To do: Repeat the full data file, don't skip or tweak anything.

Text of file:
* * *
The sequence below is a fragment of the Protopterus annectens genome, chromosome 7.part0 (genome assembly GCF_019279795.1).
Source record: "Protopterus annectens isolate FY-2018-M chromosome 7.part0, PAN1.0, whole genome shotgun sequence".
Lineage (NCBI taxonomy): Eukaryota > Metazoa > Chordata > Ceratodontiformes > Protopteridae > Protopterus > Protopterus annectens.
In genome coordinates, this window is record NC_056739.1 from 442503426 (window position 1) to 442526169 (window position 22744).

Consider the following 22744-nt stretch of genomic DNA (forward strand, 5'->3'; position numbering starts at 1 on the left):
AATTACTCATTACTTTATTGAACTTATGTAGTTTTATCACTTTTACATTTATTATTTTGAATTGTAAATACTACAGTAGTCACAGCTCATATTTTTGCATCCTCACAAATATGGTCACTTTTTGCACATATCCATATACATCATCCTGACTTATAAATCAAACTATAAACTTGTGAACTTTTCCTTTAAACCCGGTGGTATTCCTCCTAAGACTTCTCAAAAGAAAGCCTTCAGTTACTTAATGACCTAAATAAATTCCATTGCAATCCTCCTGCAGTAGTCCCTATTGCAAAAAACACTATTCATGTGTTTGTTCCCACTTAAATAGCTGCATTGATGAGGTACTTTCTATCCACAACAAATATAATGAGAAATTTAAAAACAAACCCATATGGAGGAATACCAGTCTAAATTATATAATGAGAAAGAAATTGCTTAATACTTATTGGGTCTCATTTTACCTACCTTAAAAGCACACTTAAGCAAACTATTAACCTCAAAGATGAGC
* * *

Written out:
The sequence below is a fragment of the Protopterus annectens genome, chromosome 7.part0 (genome assembly GCF_019279795.1).
Source record: "Protopterus annectens isolate FY-2018-M chromosome 7.part0, PAN1.0, whole genome shotgun sequence".
Lineage (NCBI taxonomy): Eukaryota > Metazoa > Chordata > Ceratodontiformes > Protopteridae > Protopterus > Protopterus annectens.
In genome coordinates, this window is record NC_056739.1 from 442503426 (window position 1) to 442526169 (window position 22744).

Consider the following 22744-nt stretch of genomic DNA (forward strand, 5'->3'; position numbering starts at 1 on the left):
AATTACTCATTACTTTATTGAACTTATGTAGTTTTATCACTTTTACATTTATTATTTTGAATTGTAAATACTACAGTAGTCACAGCTCATATTTTTGCATCCTCACAAATATGGTCACTTTTTGCACATATCCATATACATCATCCTGACTTATAAATCAAACTATAAACTTGTGAACTTTTCCTTTAAACCCGGTGGTATTCCTCCTAAGACTTCTCAAAAGAAAGCCTTCAGTTACTTAATGACCTAAATAAATTCCATTGCAATCCTCCTGCAGTAGTCCCTATTGCAAAAAACACTATTCATGTGTTTGTTCCCACTTAAATAGCTGCATTGATGAGGTACTTTCTATCCACAACAAATATAATGAGAAATTTAAAAACAAACCCATATGGAGGAATACCAGTCTAAATTATATAATGAGAAAGAAATTGCTTAATACTTATTGGGTCTCATTTTACCTACCTTAAAAGCACACTTAAGCAAACTATTAACCTCAAAGATGAGC